At home I do it without the cardboard; I have only 4 stacks and remember what is in there.

This requires zero silicon which I find attractive. I don't want to log on or off any time I need a book or want to put it away.

Edited: May 28, 2019, 10:51 AM · IKEA's got a lot of storage boxes around the size of an orchestral part - TJENA's 9 3/4x 13 3/4, SMARASSEL is 10 3/4 x 13 3/4
Edited: May 29, 2019, 8:26 PM · You don't have to "log on or off every time" with my system either. Unless you are buying/selling/trading music all the time, once you have finished creating your spreadsheet catalog you can sort it by your most preferred means of searching (often this will be by composer) and then print it out and keep it near where your music is stored. But I bet you will find that making three or four taps on your phone is not a challenging task especially if you set a bookmark for your Google sheet in your browser.

Also you don't need to access the database at all to put music away since it's organized in numerical order.

May 30, 2019, 8:24 AM · I use draughtsman's folders to prevent over-sized orchestral parts from getting dog-eared.
May 30, 2019, 8:51 AM · For you folks taking a lay-flat approach, do you have a specific cabinet to recommend? I desperately need to get my music collection under control.
June 1, 2019, 10:02 AM · I have had mine for a long time. It came as a gift from my mother. She had found somewhere an old cabinet (I mean old!) and had it restored by a carpenter for me as a music cabinet when I moved out at home. It is going to fall victim to an upcoming move now.

Lydia, many cabinets with shelves will do. The shelves should be spaced approx. a foot apart and I prefer it when they are deep enough to accommodate the music upright, i.e. the short side of the page along the front edge.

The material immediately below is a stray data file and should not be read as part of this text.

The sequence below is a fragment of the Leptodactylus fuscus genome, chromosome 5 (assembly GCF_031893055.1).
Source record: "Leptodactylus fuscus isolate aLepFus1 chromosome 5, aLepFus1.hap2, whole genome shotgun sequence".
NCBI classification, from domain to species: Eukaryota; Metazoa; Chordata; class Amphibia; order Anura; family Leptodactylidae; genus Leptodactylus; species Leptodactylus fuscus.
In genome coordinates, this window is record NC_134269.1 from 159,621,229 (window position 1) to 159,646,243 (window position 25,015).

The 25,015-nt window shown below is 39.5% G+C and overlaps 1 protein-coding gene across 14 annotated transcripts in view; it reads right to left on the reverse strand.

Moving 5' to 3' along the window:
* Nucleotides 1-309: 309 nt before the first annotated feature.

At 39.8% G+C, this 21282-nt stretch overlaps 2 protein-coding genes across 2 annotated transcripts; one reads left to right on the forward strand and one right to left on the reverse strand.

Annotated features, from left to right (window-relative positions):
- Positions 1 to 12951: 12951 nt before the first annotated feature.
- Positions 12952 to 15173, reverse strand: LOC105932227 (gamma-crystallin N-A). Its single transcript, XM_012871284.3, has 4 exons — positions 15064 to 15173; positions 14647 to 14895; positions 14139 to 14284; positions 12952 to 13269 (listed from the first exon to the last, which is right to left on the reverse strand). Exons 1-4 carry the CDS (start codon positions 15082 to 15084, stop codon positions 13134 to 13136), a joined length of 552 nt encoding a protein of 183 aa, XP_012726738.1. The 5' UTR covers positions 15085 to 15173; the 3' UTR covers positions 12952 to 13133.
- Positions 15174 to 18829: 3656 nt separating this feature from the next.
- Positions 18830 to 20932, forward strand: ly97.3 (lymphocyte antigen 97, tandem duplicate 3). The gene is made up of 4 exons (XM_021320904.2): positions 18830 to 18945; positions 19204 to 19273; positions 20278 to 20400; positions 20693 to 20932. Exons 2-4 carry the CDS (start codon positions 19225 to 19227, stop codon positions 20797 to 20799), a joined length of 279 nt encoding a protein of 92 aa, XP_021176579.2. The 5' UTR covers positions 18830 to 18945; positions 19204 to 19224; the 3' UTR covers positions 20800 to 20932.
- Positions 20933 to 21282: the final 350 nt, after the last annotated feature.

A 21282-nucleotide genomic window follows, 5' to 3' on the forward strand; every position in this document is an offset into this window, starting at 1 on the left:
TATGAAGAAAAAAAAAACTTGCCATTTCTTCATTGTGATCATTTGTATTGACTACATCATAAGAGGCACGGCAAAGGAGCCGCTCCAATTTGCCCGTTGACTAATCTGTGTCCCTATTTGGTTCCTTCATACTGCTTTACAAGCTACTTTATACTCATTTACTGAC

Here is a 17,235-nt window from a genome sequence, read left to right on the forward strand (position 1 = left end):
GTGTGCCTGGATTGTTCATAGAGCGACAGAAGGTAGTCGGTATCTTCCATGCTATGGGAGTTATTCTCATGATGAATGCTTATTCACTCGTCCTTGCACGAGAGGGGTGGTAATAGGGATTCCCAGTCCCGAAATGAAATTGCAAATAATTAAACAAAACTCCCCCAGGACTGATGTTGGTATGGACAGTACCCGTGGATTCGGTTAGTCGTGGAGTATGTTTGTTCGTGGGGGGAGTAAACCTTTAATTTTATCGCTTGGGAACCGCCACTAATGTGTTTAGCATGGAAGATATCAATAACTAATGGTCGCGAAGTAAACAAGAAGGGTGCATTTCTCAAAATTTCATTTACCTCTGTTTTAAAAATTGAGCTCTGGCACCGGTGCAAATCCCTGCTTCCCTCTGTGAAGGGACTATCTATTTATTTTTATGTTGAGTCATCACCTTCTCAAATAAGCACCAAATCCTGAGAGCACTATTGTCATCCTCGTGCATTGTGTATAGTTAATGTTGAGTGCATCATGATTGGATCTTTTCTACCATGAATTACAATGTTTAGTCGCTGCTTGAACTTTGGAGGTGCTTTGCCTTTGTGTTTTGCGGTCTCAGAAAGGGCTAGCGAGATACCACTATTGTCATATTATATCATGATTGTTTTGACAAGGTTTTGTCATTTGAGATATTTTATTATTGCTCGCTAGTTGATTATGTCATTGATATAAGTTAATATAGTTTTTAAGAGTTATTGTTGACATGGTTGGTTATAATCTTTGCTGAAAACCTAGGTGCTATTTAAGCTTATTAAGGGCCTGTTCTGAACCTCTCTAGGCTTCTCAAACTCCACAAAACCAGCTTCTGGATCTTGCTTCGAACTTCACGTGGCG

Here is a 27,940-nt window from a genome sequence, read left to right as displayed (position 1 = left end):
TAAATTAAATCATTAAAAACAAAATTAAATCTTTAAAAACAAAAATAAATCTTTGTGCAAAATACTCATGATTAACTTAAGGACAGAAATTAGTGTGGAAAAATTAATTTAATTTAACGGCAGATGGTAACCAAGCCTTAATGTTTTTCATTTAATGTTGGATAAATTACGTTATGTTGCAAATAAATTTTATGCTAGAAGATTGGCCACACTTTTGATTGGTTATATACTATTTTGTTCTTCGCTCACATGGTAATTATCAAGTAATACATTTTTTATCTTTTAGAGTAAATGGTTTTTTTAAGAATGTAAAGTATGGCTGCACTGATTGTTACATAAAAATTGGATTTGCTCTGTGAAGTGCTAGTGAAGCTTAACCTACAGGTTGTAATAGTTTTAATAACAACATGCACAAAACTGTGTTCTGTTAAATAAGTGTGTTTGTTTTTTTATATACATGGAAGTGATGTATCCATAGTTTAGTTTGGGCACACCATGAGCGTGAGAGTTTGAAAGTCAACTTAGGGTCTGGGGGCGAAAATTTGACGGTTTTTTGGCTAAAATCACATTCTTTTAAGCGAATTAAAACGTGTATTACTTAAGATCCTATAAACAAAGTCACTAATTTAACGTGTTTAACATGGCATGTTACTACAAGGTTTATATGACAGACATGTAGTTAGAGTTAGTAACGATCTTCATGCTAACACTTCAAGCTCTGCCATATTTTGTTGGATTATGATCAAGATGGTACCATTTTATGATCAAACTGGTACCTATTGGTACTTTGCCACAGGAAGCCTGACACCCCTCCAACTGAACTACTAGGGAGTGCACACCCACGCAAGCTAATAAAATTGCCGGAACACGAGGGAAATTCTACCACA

Edited: June 1, 2019, 10:29 PM · Lydia how about something like this, perhaps you can order extra shelves for it.

If you want something wall-mounted and you don't need to protect the front (i.e., from dust) then a "mail-sorting" cabinet would seem quite serviceable so long as the slots are not designed to hold 8.5x11 paper too closely.

Or go to Wayfair and type in "wood cubby" -- zillions of choices there.

June 2, 2019, 2:19 AM · Use „ architects file cabinet“ for a search. Would those be a solution for the lay-flat approach?
June 2, 2019, 5:17 AM · I understand that frail music may store better flat but most of mine is pretty hardy and I find its much easier to look through vertical music than to dig through a horizontal pile. I have an Ikea open multi-box unit. In that I put clear plastic 'desk file holders' (Staples) - but the kind without a front or a top - so that any music size will fit. These are about 4 inches wide so they serve to both organize and to ensure that the music does not flop over. I'd share a picture of the holder but can not find one online (almost all of these have a stupid short front or top panel that stops you putting oversize paper in)!

Other than that my music is in general catagories (solo, chamber etc) and then by composer. The problem of cross-indexing physical objects goes back forever, it was a nightmare at work with journal articles which numbered into the thousands.